Inflation nation: Healthcare, housing costs on the rise as anticipated Fed interest rate hike nears
In the US, the cost of living often correlates with gas prices. Typically, when gas prices are low, it’s cheaper to ship products, and the prices of those products should reflect the decreased shipping costs.
However, that’s not always what happens. Despite August’s decreased gas prices, the consumer price index rose 0.2 percent, according to a news release from the Labor Department.
The report, released Friday, had some good news, such as the fact that the prices of food have not risen in the past year. This is a first for the nation’s economy since February 2010. However, the bad news is that staying alive is getting more expensive.
Healthcare costs increased by 1 percent last month, with costs of hospital services going up 1.7 percent and prescription medicine prices increasing 1.3 percent. Some economists are blaming Obamacare for the uptick, claiming that the new insurance policy holders are gumming up the system.
"The bulk of the increase was among the population with preexisting conditions, which has significantly boosted costs for all,” Jay Morelock, an economist at FTN Financial in New York, told Reuters.
The cost of keeping a roof over your head went up by 0.3 percent as well, consistent with monthly increases going back to April. While there is no explanation on this one, the housing crisis impacting many metropolitan cities could be correlated.
This puts the Federal Reserve in a strange position. While costs in some sectors increase, the Fed usually waits for acceleration in persistently low inflation rates before they increase interest rates.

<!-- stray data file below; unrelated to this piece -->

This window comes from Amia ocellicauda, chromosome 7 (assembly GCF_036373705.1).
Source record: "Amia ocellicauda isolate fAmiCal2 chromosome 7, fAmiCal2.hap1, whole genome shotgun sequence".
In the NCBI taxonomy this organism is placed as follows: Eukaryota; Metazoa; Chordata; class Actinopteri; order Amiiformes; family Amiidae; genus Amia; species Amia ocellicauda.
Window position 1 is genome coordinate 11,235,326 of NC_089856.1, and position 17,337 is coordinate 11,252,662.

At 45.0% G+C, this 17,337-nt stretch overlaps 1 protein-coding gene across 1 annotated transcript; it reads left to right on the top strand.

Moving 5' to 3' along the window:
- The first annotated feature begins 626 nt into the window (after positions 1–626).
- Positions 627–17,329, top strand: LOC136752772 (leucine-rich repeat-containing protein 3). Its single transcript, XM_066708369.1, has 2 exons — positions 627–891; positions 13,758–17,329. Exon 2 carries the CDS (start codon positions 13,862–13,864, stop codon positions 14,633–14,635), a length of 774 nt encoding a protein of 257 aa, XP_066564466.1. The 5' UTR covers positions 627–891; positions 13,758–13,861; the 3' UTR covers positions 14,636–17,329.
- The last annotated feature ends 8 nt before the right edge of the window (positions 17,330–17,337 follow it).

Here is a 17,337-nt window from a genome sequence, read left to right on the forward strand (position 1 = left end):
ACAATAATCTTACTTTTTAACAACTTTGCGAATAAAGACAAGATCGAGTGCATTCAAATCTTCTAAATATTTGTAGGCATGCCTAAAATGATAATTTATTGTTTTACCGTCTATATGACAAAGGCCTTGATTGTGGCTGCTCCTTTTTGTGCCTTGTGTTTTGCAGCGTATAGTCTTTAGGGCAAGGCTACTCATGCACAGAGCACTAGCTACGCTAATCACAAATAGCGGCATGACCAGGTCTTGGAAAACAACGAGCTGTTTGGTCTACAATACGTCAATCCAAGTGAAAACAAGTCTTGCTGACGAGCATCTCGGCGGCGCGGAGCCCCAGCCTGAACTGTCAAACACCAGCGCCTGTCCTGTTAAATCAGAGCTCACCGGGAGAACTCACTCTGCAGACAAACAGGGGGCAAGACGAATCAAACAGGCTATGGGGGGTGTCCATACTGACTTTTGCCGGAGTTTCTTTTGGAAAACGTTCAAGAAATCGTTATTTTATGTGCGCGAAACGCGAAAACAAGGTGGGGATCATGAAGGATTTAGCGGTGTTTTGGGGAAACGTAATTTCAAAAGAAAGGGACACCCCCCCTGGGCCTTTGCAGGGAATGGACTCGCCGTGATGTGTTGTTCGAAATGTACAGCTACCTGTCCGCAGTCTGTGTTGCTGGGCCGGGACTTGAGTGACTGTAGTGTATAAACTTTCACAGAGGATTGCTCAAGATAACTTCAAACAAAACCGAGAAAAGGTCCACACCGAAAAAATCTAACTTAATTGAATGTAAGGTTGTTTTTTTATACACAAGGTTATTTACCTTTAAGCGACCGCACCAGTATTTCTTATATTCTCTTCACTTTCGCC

Conventional wisdom dictates that increasing interest rates is good for people who can save money, as it will make more money for them.
The US central bank increased interest rates at the end of 2015, and economists are expecting a further increase by December, according to Reuters. In addition, economists are predicting more increases in the core personal consumption expenditures (PCE) price index.
While that may sound like a bad thing, it could be a sign of a healthy economy.
Torsten Slok, chief international economist at Deutsche Bank Securities in New York, told Reuters: “With the economy near full employment and more and more signs of higher wage and unit labor cost inflation, the risks are rising that it will be PCE moving up to CPI," meaning that the PCE could reach the level of the consumer price index, which is typically higher as it does not factor in gas or energy costs.
What this means for the Federal Reserve is that they may not be able to continue their habits of slow, gentle interest rate increases.
"In that case, the Fed will no longer have the luxury of being slow, gradual and cautious," Slok said.